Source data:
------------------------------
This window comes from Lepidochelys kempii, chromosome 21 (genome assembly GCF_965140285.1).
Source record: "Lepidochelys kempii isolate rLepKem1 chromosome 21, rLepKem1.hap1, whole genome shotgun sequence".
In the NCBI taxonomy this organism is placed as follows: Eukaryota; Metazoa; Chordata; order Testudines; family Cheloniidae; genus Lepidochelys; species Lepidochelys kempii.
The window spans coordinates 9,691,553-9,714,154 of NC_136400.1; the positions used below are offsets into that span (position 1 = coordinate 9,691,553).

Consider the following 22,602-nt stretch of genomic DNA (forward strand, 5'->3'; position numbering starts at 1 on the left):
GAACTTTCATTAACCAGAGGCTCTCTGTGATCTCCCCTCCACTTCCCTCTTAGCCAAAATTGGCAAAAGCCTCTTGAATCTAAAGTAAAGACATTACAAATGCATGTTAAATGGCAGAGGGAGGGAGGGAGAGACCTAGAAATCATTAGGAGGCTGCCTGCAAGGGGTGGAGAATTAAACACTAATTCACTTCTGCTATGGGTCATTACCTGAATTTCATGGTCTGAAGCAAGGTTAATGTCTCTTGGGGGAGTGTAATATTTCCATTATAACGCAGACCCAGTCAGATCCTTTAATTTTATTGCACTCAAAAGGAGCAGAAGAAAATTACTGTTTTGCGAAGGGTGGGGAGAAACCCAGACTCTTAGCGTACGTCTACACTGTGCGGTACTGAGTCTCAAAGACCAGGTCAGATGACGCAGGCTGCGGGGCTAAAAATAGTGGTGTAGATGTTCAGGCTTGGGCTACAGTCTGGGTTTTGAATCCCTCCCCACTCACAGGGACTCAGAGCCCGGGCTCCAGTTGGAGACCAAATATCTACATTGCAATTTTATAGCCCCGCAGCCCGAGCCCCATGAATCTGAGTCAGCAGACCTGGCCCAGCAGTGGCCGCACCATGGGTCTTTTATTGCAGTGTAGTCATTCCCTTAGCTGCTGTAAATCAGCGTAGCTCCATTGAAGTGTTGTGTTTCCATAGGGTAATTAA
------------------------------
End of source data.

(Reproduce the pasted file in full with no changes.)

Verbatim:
This window comes from Lepidochelys kempii, chromosome 21 (genome assembly GCF_965140285.1).
Source record: "Lepidochelys kempii isolate rLepKem1 chromosome 21, rLepKem1.hap1, whole genome shotgun sequence".
In the NCBI taxonomy this organism is placed as follows: Eukaryota; Metazoa; Chordata; order Testudines; family Cheloniidae; genus Lepidochelys; species Lepidochelys kempii.
The window spans coordinates 9,691,553-9,714,154 of NC_136400.1; the positions used below are offsets into that span (position 1 = coordinate 9,691,553).

Consider the following 22,602-nt stretch of genomic DNA (forward strand, 5'->3'; position numbering starts at 1 on the left):
GAACTTTCATTAACCAGAGGCTCTCTGTGATCTCCCCTCCACTTCCCTCTTAGCCAAAATTGGCAAAAGCCTCTTGAATCTAAAGTAAAGACATTACAAATGCATGTTAAATGGCAGAGGGAGGGAGGGAGAGACCTAGAAATCATTAGGAGGCTGCCTGCAAGGGGTGGAGAATTAAACACTAATTCACTTCTGCTATGGGTCATTACCTGAATTTCATGGTCTGAAGCAAGGTTAATGTCTCTTGGGGGAGTGTAATATTTCCATTATAACGCAGACCCAGTCAGATCCTTTAATTTTATTGCACTCAAAAGGAGCAGAAGAAAATTACTGTTTTGCGAAGGGTGGGGAGAAACCCAGACTCTTAGCGTACGTCTACACTGTGCGGTACTGAGTCTCAAAGACCAGGTCAGATGACGCAGGCTGCGGGGCTAAAAATAGTGGTGTAGATGTTCAGGCTTGGGCTACAGTCTGGGTTTTGAATCCCTCCCCACTCACAGGGACTCAGAGCCCGGGCTCCAGTTGGAGACCAAATATCTACATTGCAATTTTATAGCCCCGCAGCCCGAGCCCCATGAATCTGAGTCAGCAGACCTGGCCCAGCAGTGGCCGCACCATGGGTCTTTTATTGCAGTGTAGTCATTCCCTTAGCTGCTGTAAATCAGCGTAGCTCCATTGAAGTGTTGTGTTTCCATAGGGTAATTAA